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Kareem Abdul-Jabbar Calls HBO Series On Showtime Lakers Shallow, Boring

NBA Hall of Fame center Kareem Abdul-Jabbar says the HBO series Winning Time is bland, shallow and lazy.

Other than that, the Hall of Fame center thinks the program on the Showtime Lakers of the 1980s is a smash hit. Or something.

“There is only one immutable sin in writing: Don’t Be Boring! Winning Time commits that sin over and over,” Abdul-Jabbar wrote in his Substack email newsletter.

Abdul-Jabbar insisted he had no issue with his portrayal in the show. “There’s very little that anyone can say about me — whether it’s true or false — that will affect my life,” he wrote. “Especially in a TV show.”

Instead, Abdul-Jabbar was seemingly pained by having to fight off sleep while watching something that he already lived.

Kareem Abdul-Jabbar
Kareem Abdul-Jabbar is recognized before the game between the Oklahoma City Thunder and the Los Angeles Lakers on April 8. (Photo by Adam Pantozzi/NBAE via Getty Images)

“The characters are crude stick-figure representations that resemble real people the way Lego Hans Solo resembles Harrison Ford,” he wrote. “Each character is reduced to a single bold trait as if the writers were afraid anything more complex would tax the viewers’ comprehension. Jerry Buss is Egomaniac Entrepreneur, Jerry West is Crazed Coach, Magic Johnson is Sexual Simpleton, I’m Pompous Prick.”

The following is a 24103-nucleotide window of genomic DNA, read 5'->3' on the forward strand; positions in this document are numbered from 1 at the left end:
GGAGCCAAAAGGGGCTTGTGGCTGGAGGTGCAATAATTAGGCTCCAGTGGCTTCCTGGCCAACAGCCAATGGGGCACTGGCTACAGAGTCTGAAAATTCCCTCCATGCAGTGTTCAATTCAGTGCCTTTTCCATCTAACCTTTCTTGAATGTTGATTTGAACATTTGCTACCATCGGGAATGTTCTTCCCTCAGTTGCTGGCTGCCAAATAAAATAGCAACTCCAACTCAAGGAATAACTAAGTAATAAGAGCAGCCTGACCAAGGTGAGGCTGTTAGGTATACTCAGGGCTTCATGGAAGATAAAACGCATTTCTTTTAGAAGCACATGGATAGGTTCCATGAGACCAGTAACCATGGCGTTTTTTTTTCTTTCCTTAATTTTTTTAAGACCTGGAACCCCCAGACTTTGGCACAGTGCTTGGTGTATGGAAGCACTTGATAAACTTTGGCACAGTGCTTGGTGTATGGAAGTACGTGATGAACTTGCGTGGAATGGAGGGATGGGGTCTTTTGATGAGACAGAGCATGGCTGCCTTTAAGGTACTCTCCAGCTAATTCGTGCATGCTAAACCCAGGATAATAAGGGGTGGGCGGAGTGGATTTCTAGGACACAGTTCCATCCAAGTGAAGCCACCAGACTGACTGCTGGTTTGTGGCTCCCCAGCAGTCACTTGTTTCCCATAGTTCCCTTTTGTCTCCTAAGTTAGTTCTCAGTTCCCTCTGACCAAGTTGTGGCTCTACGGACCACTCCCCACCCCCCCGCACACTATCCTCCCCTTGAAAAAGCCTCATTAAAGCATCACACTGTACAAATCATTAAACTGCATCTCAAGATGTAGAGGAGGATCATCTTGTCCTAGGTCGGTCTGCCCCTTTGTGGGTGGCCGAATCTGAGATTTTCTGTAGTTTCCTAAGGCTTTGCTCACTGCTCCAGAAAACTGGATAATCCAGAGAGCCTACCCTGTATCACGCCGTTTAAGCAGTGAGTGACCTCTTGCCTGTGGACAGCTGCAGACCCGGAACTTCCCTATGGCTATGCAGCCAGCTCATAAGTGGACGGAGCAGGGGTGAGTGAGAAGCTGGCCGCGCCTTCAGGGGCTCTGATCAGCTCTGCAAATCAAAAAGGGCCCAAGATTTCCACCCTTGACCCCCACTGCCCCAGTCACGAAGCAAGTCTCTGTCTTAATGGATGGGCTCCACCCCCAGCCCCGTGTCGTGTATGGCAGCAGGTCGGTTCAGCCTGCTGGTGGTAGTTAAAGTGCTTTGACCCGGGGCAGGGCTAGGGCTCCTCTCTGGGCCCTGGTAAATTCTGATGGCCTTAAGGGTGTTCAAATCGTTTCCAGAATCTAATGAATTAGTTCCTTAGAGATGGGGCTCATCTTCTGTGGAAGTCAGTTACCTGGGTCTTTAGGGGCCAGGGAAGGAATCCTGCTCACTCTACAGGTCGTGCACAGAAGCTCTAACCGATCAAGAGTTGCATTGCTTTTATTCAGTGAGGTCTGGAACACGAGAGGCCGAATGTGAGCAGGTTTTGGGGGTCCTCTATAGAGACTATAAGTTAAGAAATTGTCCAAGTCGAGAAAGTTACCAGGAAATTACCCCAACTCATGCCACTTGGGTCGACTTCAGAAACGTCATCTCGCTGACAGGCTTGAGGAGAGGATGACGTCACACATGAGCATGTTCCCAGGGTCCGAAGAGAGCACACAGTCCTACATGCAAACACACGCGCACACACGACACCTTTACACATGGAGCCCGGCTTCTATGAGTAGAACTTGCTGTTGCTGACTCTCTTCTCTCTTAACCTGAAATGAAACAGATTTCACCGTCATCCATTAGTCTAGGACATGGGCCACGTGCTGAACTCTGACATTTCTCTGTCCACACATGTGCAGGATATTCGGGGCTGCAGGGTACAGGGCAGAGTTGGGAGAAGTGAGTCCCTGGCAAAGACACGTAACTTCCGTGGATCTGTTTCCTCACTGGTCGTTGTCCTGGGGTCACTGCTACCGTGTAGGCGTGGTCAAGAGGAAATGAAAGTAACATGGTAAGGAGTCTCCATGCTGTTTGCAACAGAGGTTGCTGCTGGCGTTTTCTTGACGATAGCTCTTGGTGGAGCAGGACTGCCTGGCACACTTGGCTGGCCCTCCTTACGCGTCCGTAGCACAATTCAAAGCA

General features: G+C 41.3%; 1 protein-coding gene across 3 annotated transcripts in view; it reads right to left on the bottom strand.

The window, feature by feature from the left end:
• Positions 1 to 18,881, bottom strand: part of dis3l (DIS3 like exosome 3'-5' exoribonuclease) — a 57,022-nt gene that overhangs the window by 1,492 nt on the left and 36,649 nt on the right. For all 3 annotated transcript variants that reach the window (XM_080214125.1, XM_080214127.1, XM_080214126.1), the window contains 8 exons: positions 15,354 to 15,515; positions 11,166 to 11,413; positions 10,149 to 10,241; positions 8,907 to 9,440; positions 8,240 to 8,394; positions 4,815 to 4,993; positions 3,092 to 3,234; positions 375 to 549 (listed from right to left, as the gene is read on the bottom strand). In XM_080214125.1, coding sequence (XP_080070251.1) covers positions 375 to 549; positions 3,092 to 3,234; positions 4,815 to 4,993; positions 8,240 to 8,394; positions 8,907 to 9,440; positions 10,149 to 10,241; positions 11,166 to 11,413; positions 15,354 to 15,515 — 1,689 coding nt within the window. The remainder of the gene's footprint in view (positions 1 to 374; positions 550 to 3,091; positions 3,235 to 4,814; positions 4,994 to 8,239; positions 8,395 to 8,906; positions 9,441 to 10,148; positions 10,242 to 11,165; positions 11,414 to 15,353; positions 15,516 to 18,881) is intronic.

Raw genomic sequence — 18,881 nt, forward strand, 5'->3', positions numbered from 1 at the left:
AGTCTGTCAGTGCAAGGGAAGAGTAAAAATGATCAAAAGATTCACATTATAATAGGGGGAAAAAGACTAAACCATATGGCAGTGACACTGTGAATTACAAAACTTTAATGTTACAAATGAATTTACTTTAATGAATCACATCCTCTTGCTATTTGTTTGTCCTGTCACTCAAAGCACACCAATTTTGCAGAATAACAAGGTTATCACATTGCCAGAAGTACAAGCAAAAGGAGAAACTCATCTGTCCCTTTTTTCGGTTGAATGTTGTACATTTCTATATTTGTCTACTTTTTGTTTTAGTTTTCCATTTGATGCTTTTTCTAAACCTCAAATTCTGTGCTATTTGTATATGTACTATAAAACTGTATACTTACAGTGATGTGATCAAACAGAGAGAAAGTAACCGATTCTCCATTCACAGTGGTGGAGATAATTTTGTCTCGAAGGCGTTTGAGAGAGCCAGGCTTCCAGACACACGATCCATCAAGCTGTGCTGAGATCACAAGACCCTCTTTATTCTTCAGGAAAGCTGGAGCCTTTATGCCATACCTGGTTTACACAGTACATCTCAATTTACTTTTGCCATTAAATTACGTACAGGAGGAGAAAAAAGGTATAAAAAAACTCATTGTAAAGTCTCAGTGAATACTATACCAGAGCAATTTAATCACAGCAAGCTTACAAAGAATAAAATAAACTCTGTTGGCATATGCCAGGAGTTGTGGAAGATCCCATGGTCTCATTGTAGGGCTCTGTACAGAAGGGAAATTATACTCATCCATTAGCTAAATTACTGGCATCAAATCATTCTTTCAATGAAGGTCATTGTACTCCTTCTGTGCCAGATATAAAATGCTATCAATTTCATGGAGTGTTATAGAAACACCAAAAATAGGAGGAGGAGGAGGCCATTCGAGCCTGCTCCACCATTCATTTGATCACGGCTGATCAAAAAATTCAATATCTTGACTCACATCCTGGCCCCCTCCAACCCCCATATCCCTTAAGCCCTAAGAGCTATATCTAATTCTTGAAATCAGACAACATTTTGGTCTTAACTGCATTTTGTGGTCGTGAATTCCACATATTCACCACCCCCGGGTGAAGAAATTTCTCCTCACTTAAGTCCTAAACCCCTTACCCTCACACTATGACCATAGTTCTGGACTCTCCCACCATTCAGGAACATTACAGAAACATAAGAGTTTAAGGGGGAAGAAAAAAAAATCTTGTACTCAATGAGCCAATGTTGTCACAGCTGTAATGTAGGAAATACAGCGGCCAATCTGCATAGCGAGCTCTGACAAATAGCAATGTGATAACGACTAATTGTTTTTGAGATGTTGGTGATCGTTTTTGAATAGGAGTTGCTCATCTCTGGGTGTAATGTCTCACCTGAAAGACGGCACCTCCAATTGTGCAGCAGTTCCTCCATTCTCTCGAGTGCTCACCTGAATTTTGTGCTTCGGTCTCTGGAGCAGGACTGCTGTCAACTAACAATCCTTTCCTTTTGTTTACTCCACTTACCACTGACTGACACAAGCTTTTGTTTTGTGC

The series stars John C. Reilly as Buss, Quincy Isaiah as Johnson and Hadley Robinson as current owner Jeannie Buss. It has received some criticism around the NBA for its harsh portrayal of West, played by Jason Clarke. Abdul-Jabbar is played by Solomon Hughes.

Winning Time is actually based on Jeff Pearlman’s outstanding book, Showtime: Magic, Kareem, Riley and the Los Angeles Lakers Dynasty of the 1980s. So far, the series has focused solely on the 1979-80 season.

Based on Abdul-Jabbar’s opinion, you should probably read the book and skip the movie. Or in this case, the TV show.

“One major difference here is that most the people being portrayed are still alive, still have a legacy that is important to them. I may have made up words and actions for Queen Victoria, but I didn’t denigrate her,” Abdul-Jabbar wrote.

Follow Sam Amico’s NBA coverage @AmicoHoops

Written by Sam Amico

Sam Amico is the assistant managing editor-newsdesk at OutKick. He is also the co-founder and senior writer at Hoopswire.com, and has covered the NBA for nearly 20 years, including his time at Sports Illustrated, FOX Sports and CBS Sports. A native of Akron, Ohio, his writing career began in Wyoming.

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